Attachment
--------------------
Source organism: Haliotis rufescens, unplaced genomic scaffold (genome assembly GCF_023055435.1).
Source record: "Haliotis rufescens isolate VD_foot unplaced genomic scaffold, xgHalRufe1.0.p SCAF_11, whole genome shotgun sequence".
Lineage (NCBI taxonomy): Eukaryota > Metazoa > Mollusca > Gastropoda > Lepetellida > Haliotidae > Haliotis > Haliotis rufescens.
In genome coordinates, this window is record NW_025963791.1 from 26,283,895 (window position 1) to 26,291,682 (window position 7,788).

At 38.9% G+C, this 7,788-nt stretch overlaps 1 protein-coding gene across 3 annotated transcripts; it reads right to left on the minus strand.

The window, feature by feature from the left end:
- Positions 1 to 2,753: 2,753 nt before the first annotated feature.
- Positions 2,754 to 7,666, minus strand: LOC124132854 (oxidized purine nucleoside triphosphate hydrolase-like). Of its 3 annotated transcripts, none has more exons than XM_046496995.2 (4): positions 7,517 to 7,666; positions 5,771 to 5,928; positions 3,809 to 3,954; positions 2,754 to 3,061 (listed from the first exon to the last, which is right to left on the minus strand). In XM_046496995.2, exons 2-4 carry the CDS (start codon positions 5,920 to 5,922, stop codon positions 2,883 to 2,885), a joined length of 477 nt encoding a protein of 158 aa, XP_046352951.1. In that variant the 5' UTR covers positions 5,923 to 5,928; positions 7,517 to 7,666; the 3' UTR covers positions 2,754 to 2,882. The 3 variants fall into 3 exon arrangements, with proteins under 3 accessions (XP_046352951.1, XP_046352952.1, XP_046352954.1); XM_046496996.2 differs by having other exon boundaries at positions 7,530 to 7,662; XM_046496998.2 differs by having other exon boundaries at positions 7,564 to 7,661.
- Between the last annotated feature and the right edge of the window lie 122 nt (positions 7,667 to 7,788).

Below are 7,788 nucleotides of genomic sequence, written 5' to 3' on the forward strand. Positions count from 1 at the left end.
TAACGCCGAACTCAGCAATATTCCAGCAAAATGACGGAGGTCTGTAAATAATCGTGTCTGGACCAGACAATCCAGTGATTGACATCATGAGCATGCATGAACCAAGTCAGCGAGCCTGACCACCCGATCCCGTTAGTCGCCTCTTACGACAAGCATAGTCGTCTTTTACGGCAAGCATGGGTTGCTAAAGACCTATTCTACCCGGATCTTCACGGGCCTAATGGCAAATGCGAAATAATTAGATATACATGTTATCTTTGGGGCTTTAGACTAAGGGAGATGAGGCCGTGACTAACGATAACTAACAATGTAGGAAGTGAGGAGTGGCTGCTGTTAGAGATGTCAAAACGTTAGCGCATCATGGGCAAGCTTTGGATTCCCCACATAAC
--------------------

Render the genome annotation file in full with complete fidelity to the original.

Source organism: Haliotis rufescens, unplaced genomic scaffold (genome assembly GCF_023055435.1).
Source record: "Haliotis rufescens isolate VD_foot unplaced genomic scaffold, xgHalRufe1.0.p SCAF_11, whole genome shotgun sequence".
Lineage (NCBI taxonomy): Eukaryota > Metazoa > Mollusca > Gastropoda > Lepetellida > Haliotidae > Haliotis > Haliotis rufescens.
In genome coordinates, this window is record NW_025963791.1 from 26,283,895 (window position 1) to 26,291,682 (window position 7,788).

At 38.9% G+C, this 7,788-nt stretch overlaps 1 protein-coding gene across 3 annotated transcripts; it reads right to left on the minus strand.

The window, feature by feature from the left end:
- Positions 1 to 2,753: 2,753 nt before the first annotated feature.
- Positions 2,754 to 7,666, minus strand: LOC124132854 (oxidized purine nucleoside triphosphate hydrolase-like). Of its 3 annotated transcripts, none has more exons than XM_046496995.2 (4): positions 7,517 to 7,666; positions 5,771 to 5,928; positions 3,809 to 3,954; positions 2,754 to 3,061 (listed from the first exon to the last, which is right to left on the minus strand). In XM_046496995.2, exons 2-4 carry the CDS (start codon positions 5,920 to 5,922, stop codon positions 2,883 to 2,885), a joined length of 477 nt encoding a protein of 158 aa, XP_046352951.1. In that variant the 5' UTR covers positions 5,923 to 5,928; positions 7,517 to 7,666; the 3' UTR covers positions 2,754 to 2,882. The 3 variants fall into 3 exon arrangements, with proteins under 3 accessions (XP_046352951.1, XP_046352952.1, XP_046352954.1); XM_046496996.2 differs by having other exon boundaries at positions 7,530 to 7,662; XM_046496998.2 differs by having other exon boundaries at positions 7,564 to 7,661.
- Between the last annotated feature and the right edge of the window lie 122 nt (positions 7,667 to 7,788).

Below are 7,788 nucleotides of genomic sequence, written 5' to 3' on the forward strand. Positions count from 1 at the left end.
TAACGCCGAACTCAGCAATATTCCAGCAAAATGACGGAGGTCTGTAAATAATCGTGTCTGGACCAGACAATCCAGTGATTGACATCATGAGCATGCATGAACCAAGTCAGCGAGCCTGACCACCCGATCCCGTTAGTCGCCTCTTACGACAAGCATAGTCGTCTTTTACGGCAAGCATGGGTTGCTAAAGACCTATTCTACCCGGATCTTCACGGGCCTAATGGCAAATGCGAAATAATTAGATATACATGTTATCTTTGGGGCTTTAGACTAAGGGAGATGAGGCCGTGACTAACGATAACTAACAATGTAGGAAGTGAGGAGTGGCTGCTGTTAGAGATGTCAAAACGTTAGCGCATCATGGGCAAGCTTTGGATTCCCCACATAAC